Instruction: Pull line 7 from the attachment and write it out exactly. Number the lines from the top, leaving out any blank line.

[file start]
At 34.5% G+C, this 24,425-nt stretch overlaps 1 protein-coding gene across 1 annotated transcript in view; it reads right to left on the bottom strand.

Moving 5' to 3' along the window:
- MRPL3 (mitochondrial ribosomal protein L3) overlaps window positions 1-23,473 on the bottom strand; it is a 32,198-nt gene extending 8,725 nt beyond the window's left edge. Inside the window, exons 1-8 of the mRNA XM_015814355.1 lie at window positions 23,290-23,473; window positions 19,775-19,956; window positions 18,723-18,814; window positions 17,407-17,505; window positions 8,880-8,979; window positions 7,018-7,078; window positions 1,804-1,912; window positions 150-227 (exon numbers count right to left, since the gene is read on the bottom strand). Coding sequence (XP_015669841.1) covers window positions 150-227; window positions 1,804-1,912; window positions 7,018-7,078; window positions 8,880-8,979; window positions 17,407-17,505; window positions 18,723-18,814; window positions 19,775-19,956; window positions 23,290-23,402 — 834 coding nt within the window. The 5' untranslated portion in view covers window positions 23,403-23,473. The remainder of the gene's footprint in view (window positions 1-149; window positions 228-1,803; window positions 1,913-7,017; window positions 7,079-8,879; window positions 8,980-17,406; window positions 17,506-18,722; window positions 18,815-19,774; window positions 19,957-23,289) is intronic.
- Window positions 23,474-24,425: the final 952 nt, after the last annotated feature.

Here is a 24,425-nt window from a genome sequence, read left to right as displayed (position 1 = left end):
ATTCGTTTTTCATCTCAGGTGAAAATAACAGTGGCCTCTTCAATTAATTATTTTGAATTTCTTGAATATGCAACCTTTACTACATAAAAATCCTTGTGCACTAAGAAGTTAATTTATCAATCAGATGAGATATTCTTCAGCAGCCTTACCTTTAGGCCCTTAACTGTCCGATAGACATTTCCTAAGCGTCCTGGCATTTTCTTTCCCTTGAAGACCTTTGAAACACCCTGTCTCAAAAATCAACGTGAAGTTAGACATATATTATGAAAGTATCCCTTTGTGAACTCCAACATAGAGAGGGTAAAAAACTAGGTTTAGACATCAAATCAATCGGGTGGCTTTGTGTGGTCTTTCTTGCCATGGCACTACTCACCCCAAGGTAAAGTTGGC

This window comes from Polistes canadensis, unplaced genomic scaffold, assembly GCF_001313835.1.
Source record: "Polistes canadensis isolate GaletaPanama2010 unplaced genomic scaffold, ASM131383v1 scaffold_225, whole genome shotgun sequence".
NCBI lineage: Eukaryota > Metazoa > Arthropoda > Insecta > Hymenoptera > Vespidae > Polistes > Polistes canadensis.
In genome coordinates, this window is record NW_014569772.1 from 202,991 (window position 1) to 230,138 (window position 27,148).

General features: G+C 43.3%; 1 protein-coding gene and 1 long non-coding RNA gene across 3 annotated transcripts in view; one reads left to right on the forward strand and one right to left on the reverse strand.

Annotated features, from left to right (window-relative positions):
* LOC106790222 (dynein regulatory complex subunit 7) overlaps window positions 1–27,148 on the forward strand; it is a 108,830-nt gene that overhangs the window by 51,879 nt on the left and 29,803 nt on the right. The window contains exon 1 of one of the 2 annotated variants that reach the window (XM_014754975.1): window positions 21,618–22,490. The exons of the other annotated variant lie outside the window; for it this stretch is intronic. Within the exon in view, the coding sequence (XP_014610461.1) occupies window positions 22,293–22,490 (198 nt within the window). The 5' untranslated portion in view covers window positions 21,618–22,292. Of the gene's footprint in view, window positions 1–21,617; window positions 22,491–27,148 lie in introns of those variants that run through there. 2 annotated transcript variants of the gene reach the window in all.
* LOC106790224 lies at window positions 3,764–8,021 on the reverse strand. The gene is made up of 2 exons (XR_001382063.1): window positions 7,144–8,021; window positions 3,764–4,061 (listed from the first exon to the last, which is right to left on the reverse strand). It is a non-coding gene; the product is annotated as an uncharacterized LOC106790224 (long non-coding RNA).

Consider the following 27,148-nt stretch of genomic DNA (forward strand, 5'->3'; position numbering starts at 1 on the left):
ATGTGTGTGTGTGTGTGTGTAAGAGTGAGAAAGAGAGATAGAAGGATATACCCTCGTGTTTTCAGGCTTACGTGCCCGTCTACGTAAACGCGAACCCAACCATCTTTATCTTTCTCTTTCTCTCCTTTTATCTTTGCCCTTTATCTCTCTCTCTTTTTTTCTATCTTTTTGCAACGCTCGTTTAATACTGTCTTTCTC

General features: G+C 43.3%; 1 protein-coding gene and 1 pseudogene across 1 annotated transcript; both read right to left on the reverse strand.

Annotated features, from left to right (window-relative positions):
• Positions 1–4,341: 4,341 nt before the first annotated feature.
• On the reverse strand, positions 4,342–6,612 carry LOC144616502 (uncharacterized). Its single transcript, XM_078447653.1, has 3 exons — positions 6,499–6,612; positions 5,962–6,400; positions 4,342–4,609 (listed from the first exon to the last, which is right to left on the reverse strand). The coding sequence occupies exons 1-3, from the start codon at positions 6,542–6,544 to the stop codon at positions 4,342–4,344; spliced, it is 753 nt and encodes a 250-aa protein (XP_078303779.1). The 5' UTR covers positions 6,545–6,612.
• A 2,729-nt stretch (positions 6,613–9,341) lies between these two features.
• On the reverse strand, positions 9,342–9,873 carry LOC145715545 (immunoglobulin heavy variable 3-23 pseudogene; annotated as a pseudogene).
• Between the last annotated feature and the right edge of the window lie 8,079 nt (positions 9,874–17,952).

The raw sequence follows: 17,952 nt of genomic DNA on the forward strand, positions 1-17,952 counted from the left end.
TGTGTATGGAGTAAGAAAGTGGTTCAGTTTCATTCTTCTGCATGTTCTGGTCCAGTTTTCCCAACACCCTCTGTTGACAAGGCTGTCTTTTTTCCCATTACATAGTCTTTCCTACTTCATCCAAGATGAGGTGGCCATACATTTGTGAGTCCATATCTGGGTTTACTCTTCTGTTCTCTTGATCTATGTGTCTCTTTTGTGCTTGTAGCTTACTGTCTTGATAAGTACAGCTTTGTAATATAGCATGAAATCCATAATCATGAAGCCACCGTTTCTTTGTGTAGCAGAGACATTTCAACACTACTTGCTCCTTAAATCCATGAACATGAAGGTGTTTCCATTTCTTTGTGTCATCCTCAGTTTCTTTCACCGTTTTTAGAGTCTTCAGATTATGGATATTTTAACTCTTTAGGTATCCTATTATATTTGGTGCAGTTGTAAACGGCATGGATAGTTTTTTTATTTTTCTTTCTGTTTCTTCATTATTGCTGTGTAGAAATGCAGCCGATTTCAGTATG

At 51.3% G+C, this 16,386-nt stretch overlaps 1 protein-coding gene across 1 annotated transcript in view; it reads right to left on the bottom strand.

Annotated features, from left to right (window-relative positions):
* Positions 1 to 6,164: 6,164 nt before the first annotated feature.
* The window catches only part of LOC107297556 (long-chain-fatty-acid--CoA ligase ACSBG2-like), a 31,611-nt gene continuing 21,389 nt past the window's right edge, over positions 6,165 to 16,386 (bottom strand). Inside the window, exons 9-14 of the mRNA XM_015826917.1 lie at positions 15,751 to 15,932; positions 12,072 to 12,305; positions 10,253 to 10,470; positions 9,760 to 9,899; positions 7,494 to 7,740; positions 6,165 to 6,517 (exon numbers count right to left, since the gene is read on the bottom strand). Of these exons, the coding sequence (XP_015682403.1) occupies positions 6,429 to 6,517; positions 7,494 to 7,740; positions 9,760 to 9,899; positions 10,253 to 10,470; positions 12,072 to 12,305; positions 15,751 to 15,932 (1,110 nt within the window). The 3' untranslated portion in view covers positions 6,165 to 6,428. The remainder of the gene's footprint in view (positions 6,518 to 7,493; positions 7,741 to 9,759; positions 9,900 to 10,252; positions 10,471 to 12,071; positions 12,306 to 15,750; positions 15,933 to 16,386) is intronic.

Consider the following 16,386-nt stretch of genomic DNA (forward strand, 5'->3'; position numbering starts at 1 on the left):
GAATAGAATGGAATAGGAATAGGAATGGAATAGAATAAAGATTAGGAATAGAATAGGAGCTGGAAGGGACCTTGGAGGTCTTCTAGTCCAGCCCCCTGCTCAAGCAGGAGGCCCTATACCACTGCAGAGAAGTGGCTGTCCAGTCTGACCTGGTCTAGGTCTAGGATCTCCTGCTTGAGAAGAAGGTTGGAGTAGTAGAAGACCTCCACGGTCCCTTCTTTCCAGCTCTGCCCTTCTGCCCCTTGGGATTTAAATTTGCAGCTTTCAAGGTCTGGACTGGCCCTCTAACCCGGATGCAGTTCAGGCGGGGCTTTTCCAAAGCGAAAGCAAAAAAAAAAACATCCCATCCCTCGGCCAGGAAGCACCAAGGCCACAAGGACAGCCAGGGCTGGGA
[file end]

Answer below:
This window comes from Polistes canadensis, unplaced genomic scaffold, assembly GCF_001313835.1.